Pro Days have become a full-fledge media circus

    USC's Leonard Williams sacks Syracuse quarterback Ryan Nassib in the fourth quarter in East Rutherford, New Jersey, Saturday, September 8, 2012. USC defeated Syracuse, 42-29. (Wally Skalij/Los Angeles Times/MCT)

    This past week some of the nation’s top universities opened their campuses to showcase their top athletes to NFL scouts for Pro Days.

    USC’s Leonard Williams, Alabama’s Amari Cooper, and Oregon’s Marcus Mariotta were only a few of the high profile names who were reevaluated at Pro Days this week.

    Maybe it is a good thing that many of the top draft prospects’ pro days were lost in the shuffle due to the beginning of free agency.

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    Alabama Crimson Tide wide receiver Amari Cooper (9) celebrates his touchdown catch against the Ohio State Buckeyes during the first quarter of the Allstate Sugar Bowl and College Football Playoff Semifinal on Thursday, Jan. 1, 2015 at Mercedes-Benz Superdome in New Orleans. (Kyle Robertson/Columbus Dispatch/TNS)

    It is bad enough the media talks about nothing else but 40 times and vertical jumps leading up to the March NFL Scouting Combine. There is something to be said for how a player looks and runs in shorts and a tee shirt but it should not out weight a players’ performance on the gridiron.

    At least with the combine, there is something valuable about a player showing up and competing to stand out against other top-notch talent. There is something to be said for how a player fairs in the spectacle that is the combine as scouts and media poke and prod the 300 best draft prospects.

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    Marcus Mariota, 2014 Davey O’Brien National Quarterback Award Winner (Oregon), at the Davey O’Brien Award press conference on Monday, Feb. 16, 2015. (Joyce Marshall/Fort Worth Star-Telegram/TNS)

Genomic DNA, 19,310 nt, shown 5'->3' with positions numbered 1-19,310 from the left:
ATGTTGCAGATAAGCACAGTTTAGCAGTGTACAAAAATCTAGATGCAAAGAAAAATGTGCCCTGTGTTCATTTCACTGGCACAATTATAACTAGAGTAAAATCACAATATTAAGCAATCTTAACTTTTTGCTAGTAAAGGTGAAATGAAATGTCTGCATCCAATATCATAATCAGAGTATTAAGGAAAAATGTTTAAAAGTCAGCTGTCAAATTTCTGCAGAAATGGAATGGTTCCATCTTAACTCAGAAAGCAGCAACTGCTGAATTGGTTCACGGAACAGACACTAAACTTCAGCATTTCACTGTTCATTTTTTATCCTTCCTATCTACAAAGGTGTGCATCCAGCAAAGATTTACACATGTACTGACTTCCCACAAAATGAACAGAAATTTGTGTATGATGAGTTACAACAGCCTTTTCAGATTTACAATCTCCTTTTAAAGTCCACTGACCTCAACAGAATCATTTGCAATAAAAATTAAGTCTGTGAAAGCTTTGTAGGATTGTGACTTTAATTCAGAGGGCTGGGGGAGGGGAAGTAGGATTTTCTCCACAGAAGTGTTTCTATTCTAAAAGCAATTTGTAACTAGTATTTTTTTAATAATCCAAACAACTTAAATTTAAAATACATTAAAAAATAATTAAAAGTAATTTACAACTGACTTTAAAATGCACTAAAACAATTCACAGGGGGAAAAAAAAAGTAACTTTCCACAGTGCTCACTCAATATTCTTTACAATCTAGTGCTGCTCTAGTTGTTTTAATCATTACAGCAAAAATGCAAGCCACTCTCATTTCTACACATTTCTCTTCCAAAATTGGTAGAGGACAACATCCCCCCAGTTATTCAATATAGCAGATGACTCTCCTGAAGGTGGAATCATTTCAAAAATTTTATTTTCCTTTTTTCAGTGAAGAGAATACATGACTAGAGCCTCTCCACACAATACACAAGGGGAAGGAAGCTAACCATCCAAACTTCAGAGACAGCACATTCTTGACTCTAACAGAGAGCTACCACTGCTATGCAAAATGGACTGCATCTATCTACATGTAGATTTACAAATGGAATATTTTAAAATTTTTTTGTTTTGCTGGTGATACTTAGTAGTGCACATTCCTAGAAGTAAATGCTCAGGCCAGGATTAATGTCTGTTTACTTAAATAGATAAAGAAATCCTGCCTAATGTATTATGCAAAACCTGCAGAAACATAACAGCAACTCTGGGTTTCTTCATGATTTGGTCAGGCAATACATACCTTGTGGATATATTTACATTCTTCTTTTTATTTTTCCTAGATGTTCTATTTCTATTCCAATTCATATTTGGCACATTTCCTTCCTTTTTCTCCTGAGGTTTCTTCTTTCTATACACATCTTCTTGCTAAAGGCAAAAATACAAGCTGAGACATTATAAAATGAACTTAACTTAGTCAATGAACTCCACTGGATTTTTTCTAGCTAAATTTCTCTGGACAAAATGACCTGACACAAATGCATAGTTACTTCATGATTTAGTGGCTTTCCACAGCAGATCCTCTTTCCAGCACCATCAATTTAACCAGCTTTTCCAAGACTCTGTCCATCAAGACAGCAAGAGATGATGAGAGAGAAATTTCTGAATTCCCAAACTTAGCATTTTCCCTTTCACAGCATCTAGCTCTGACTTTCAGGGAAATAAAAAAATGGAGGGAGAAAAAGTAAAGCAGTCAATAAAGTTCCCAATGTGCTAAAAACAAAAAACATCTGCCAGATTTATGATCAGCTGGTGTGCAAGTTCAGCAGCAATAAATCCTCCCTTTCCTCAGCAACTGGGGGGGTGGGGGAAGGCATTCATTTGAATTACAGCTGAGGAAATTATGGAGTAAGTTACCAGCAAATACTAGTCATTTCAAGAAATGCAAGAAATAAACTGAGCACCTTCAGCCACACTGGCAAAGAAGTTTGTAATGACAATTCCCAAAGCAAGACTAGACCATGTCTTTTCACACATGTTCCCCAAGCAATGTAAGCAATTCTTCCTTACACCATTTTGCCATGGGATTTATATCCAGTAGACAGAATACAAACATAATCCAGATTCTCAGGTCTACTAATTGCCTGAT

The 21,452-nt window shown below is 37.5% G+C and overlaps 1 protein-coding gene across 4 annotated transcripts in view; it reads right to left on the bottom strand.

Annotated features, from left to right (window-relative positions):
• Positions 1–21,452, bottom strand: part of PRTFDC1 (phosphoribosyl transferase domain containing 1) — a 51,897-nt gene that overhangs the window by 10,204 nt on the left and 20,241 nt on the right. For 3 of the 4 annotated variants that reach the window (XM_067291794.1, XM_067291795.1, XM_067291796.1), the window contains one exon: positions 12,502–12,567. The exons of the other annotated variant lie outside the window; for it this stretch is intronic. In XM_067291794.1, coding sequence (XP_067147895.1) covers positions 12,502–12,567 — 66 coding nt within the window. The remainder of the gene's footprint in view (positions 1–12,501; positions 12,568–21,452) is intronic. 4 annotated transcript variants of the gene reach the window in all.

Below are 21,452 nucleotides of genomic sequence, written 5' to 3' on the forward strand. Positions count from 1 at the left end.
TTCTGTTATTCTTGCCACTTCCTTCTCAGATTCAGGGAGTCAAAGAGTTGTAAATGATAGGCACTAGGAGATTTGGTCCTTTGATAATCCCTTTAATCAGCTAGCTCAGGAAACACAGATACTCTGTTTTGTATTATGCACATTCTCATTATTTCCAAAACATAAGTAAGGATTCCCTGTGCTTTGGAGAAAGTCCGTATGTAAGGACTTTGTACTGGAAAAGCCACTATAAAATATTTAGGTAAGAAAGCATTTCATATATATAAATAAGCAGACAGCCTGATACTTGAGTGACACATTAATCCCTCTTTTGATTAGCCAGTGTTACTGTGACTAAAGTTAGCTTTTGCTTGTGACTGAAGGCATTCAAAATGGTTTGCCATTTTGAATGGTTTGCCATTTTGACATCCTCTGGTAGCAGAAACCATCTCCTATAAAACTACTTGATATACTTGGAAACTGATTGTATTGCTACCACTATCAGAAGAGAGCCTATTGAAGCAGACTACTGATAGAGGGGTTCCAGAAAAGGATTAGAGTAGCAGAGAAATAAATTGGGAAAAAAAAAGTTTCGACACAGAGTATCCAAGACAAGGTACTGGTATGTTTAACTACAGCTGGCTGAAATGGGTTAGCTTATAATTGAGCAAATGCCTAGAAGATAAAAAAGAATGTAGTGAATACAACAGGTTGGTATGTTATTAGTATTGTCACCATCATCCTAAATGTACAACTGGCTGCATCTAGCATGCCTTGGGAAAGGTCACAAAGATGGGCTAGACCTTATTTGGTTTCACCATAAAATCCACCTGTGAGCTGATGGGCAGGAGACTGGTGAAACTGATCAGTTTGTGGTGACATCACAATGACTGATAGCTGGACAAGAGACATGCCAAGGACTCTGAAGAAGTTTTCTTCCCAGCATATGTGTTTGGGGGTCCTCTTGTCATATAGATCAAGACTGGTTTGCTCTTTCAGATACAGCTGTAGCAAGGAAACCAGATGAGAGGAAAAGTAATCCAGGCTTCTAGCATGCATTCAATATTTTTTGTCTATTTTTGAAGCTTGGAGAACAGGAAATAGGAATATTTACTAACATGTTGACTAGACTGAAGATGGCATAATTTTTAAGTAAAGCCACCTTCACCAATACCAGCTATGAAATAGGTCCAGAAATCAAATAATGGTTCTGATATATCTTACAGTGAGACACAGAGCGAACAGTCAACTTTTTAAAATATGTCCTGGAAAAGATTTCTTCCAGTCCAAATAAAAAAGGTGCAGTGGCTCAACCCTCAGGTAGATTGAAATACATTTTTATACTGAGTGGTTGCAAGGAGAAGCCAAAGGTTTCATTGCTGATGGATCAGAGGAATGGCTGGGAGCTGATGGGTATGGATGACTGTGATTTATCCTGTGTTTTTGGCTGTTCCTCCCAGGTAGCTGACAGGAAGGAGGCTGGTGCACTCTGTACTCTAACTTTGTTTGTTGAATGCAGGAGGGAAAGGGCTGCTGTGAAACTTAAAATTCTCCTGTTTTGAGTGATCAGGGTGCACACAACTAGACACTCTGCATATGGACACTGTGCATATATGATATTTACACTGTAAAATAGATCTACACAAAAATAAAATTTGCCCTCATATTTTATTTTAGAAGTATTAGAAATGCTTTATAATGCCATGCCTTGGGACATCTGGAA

With pro days, it is a completely different environment. Players workout in their facilities, prepare with their trainers, and go through position drills with their coaches.

    Pro Days offer the stable environment that is precisely the opposite of becoming a professional football player. Rarely are professional players ever in a comfortable environment as position competition and coaching staffs are revolving doors in the NFL.

    Well media and scouts will debate who propelled and dropped draft stock after their Pro-Days, it really should not matter. What does matter is the game tape a player compiled on Saturdays in shoulder pads.

    Alternatively, combine numbers are a reflection of the athleticism a prospect can bring at the next level.

    Added, private team work outs can add the more intimate venue a franchise needs to get a closer look at a prospect.

    As for Pro Days, they are basically a glorified open practice – a practice with physicality in a sport that demands contact. Still, Pro Days may be a way for smaller athletes to grab the attention of NFL scouts, who might not invite a lesser known prospect to a private workout.

    However, for big name prospects, Pro Days are another irrelevant piece of the media-spectacle that has become the NFL Draft.